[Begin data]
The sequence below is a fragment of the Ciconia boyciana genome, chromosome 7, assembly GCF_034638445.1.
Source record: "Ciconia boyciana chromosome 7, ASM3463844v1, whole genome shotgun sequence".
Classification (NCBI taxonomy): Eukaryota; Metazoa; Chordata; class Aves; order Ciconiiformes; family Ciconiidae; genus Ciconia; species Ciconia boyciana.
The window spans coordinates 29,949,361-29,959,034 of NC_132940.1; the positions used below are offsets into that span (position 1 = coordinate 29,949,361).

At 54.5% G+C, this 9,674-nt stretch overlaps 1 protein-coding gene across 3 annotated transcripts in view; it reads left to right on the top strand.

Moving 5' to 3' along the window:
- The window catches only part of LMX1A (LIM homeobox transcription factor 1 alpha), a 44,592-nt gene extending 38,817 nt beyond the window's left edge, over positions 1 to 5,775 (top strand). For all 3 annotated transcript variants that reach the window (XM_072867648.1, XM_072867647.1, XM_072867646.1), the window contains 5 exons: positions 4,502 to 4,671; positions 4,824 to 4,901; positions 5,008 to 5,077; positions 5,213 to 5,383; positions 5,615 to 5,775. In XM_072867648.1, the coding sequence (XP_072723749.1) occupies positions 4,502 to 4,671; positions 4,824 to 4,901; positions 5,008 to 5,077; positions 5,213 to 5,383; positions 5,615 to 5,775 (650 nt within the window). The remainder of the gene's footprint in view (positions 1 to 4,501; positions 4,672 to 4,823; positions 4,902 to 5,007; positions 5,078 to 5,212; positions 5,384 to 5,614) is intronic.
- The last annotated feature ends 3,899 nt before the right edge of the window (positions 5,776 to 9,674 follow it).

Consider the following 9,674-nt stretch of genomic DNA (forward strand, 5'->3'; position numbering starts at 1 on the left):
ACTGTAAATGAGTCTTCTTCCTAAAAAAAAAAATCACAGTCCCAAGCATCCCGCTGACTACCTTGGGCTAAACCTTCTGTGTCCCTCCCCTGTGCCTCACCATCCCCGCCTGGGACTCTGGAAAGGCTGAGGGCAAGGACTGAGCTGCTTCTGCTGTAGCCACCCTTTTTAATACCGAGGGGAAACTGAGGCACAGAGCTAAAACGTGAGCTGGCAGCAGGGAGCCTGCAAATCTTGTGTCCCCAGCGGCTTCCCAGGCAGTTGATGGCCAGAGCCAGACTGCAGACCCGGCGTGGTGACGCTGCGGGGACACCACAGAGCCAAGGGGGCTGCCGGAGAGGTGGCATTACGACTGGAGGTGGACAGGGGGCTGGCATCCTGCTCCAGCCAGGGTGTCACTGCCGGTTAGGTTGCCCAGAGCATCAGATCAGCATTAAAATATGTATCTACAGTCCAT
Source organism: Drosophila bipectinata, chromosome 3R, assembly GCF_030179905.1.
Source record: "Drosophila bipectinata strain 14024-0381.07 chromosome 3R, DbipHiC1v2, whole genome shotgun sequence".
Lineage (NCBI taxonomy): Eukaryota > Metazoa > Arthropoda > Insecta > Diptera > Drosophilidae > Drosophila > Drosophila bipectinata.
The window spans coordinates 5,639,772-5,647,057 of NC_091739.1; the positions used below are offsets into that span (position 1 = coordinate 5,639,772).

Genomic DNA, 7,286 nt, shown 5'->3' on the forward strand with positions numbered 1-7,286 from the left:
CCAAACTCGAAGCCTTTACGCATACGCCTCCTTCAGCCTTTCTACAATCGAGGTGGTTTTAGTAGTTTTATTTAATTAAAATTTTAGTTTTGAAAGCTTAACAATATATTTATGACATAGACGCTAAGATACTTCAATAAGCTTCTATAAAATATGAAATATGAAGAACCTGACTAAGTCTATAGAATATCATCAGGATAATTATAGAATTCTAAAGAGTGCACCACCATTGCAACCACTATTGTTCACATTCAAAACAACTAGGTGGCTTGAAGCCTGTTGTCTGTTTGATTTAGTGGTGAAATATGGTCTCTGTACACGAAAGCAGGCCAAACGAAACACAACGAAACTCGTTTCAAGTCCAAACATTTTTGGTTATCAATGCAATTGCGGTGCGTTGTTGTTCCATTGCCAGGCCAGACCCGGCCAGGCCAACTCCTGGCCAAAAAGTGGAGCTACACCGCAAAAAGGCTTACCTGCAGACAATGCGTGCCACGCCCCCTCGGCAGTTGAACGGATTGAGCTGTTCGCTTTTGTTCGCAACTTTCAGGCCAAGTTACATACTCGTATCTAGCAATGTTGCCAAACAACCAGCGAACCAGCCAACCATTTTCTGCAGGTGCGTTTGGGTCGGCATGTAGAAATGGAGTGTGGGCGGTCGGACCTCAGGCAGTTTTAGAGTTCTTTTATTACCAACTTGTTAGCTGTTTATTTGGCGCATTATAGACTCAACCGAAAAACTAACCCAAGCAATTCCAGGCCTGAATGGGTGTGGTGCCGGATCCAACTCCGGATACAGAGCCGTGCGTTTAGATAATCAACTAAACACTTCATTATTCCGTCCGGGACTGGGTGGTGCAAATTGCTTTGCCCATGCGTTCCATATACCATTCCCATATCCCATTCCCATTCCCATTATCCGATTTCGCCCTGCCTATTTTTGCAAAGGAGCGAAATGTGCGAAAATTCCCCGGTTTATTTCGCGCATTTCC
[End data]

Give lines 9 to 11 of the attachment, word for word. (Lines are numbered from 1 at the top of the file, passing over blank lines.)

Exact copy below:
Consider the following 9,674-nt stretch of genomic DNA (forward strand, 5'->3'; position numbering starts at 1 on the left):
ACTGTAAATGAGTCTTCTTCCTAAAAAAAAAAATCACAGTCCCAAGCATCCCGCTGACTACCTTGGGCTAAACCTTCTGTGTCCCTCCCCTGTGCCTCACCATCCCCGCCTGGGACTCTGGAAAGGCTGAGGGCAAGGACTGAGCTGCTTCTGCTGTAGCCACCCTTTTTAATACCGAGGGGAAACTGAGGCACAGAGCTAAAACGTGAGCTGGCAGCAGGGAGCCTGCAAATCTTGTGTCCCCAGCGGCTTCCCAGGCAGTTGATGGCCAGAGCCAGACTGCAGACCCGGCGTGGTGACGCTGCGGGGACACCACAGAGCCAAGGGGGCTGCCGGAGAGGTGGCATTACGACTGGAGGTGGACAGGGGGCTGGCATCCTGCTCCAGCCAGGGTGTCACTGCCGGTTAGGTTGCCCAGAGCATCAGATCAGCATTAAAATATGTATCTACAGTCCAT
Source organism: Drosophila bipectinata, chromosome 3R, assembly GCF_030179905.1.